Crews rush to re­pair dam cen­tral to North­ern Cal­i­for­nia life

Cape Breton Post - - WORLD - THE AS­SO­CI­ATED PRESS

Crews work­ing around the clock atop a crip­pled Cal­i­for­nia dam re­ported progress Tues­day in re­pair­ing the dam­aged spill­way and re­duc­ing the wa­ter level by at least 8 feet at the reservoir that has been cen­tral to this farm­ing re­gion for a half cen­tury.

Heli­copters car­ried gi­ant sand­bags and ce­ment blocks from a stag­ing area on the south side of the Oroville Dam to­ward the stricken spill­way on the north side. Crews op­er­at­ing heavy equip­ment loaded rocks and boul­ders into dump trucks, which car­ried them over the dam and dumped them on dam­aged por­tions.

Work­ers are rush­ing to re­pair the bar­rier at the nation’s tallest dam af­ter author­i­ties or­dered the evac­u­a­tion of nearly 200,000 peo­ple liv­ing be­low the lake amid con­cerns the spill­way could fail and send wa­ter roar­ing down­stream. Evac­u­a­tions re­main in place.

Gov. Jerry Brown asked for di­rect fed­eral as­sis­tance for an es­ti­mated 10,000 dis­placed res­i­dents.

White House spokesman Sean Spicer said Pres­i­dent Don­ald Trump “was keep­ing a close eye” on the si­t­u­a­tion and “work­ing closely” with state of­fi­cials.

“The si­t­u­a­tion is a text­book ex­am­ple of why we need to pur­sue a ma­jor in­fra­struc­ture pack­age in Congress,” Spicer said at news con­fer­ence in Wash­ing­ton.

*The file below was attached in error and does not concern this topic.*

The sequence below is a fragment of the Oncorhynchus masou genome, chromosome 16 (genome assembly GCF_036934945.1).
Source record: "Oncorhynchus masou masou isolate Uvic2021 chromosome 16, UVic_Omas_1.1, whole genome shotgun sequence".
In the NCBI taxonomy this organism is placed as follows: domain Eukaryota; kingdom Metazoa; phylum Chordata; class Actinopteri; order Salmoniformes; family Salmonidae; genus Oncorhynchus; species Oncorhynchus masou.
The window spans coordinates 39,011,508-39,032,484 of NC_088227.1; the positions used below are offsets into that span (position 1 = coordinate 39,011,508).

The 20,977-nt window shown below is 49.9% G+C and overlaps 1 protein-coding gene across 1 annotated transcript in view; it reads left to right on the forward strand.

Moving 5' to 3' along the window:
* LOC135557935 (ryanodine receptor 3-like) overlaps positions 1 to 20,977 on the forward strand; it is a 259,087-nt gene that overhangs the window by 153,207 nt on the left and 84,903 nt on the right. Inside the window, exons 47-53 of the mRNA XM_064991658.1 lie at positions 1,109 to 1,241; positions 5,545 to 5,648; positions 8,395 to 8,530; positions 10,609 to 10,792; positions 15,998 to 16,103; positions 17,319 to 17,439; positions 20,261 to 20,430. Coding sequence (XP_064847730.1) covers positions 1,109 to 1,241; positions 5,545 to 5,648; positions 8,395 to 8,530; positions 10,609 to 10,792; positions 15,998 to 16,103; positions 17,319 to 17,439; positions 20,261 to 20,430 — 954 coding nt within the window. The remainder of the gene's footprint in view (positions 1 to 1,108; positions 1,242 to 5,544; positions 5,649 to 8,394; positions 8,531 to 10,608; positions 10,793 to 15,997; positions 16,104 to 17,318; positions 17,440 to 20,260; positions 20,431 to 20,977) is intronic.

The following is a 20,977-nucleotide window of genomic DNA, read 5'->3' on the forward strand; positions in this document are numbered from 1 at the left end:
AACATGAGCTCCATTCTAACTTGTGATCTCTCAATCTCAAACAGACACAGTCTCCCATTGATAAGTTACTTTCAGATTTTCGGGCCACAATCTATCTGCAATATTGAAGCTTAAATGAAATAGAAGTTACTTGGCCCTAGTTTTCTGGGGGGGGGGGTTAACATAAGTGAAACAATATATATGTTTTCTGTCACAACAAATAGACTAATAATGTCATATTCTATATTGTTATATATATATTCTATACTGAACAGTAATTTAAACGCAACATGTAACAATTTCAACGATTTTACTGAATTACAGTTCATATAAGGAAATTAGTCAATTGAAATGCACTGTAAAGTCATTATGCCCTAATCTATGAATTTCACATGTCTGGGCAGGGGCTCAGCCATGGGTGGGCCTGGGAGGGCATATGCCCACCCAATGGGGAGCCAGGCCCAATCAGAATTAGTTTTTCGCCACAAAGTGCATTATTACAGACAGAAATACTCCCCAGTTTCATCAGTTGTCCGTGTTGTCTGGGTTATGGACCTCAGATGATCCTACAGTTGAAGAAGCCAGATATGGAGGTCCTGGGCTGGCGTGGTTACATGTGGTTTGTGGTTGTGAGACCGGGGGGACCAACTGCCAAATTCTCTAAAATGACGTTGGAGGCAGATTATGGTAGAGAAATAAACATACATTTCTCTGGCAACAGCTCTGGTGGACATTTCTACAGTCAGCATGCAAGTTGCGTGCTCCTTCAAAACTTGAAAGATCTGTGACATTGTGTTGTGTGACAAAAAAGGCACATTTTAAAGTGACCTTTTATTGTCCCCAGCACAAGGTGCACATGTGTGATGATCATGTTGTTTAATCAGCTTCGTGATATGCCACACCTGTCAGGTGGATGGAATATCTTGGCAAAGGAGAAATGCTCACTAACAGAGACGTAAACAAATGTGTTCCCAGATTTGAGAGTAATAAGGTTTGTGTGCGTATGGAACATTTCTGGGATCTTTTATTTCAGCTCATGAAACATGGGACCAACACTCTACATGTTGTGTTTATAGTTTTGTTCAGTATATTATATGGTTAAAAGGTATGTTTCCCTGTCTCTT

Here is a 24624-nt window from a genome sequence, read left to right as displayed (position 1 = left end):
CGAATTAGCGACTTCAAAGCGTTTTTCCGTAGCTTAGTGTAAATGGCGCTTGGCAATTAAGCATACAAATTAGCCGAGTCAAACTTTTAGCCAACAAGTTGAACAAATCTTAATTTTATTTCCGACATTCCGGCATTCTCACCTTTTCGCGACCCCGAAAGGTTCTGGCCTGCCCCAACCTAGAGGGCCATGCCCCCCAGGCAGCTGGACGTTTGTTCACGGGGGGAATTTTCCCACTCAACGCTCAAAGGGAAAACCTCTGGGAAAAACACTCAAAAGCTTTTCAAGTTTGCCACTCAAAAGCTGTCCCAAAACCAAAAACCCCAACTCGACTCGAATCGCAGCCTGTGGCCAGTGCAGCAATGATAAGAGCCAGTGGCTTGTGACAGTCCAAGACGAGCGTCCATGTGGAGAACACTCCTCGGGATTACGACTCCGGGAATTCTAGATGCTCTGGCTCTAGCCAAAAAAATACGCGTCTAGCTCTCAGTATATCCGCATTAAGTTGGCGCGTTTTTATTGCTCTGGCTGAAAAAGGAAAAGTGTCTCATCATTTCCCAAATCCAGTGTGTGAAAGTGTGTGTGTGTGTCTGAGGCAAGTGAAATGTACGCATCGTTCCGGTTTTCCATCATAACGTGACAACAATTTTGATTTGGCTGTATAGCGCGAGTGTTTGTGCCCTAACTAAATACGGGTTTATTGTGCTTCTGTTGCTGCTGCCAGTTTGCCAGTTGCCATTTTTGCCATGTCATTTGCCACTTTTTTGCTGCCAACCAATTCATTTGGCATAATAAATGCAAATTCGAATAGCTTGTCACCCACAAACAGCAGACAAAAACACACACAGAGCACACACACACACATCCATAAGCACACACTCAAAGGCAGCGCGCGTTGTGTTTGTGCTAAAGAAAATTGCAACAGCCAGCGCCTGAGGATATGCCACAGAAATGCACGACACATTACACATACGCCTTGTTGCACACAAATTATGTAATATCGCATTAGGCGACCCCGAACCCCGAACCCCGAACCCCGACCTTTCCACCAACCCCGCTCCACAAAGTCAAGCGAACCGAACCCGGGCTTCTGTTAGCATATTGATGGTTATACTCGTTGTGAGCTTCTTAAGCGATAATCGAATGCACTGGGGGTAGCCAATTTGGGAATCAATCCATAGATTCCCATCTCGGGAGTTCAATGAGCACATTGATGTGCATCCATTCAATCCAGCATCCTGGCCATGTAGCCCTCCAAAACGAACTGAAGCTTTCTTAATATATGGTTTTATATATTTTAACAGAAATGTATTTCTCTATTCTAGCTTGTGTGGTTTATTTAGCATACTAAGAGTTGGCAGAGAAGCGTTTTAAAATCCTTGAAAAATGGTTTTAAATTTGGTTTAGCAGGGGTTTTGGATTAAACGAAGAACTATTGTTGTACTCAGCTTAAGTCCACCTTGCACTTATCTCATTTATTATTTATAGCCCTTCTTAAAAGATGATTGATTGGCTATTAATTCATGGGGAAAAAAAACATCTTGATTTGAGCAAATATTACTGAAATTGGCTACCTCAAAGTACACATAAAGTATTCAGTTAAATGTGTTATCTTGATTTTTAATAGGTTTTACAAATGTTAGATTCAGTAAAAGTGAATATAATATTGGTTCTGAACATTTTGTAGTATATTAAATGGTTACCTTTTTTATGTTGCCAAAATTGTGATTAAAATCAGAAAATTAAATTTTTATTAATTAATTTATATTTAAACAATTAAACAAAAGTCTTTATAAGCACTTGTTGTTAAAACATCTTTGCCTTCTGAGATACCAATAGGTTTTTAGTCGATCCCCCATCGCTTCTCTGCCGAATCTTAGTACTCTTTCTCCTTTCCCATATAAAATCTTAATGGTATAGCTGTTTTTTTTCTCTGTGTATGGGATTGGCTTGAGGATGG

State Department of Wa­ter Re­sources of­fi­cials hope to re­duce the lake level to 860 feet by Thurs­day, when storms are ex­pected to bring more rain, spokesman Chris Or­rock said. The level was 884 feet on Tues­day morn­ing.

The lake that for five decades has brought res­i­dents hol­i­day fire­works and salmon fes­ti­vals now could bring disaster.

“Never in our lives did we think any­thing like this would have hap­pened,” said Bran­nan Ramirez, who has lived in Oroville, a town of about 16,000 peo­ple, for about five years.

The Gold Rush town in the Sierra Ne­vada foothills, some 70 miles north­east of Sacra­mento, is nes­tled near the foot of the dam, which was com­pleted in 1968 and at 770 feet is the nation’s tallest. Houses and churches are perched on tree­lined streets near the Feather River. Old, or­nate Vic­to­rian homes sit along­side smaller bun­ga­lows.

Cities and towns far­ther down the Feather River also are in danger.

AP PHOTO

Evac­uees from city’s sur­round­ing the Oroville Dam line up for din­ner at a shel­ter Mon­day.

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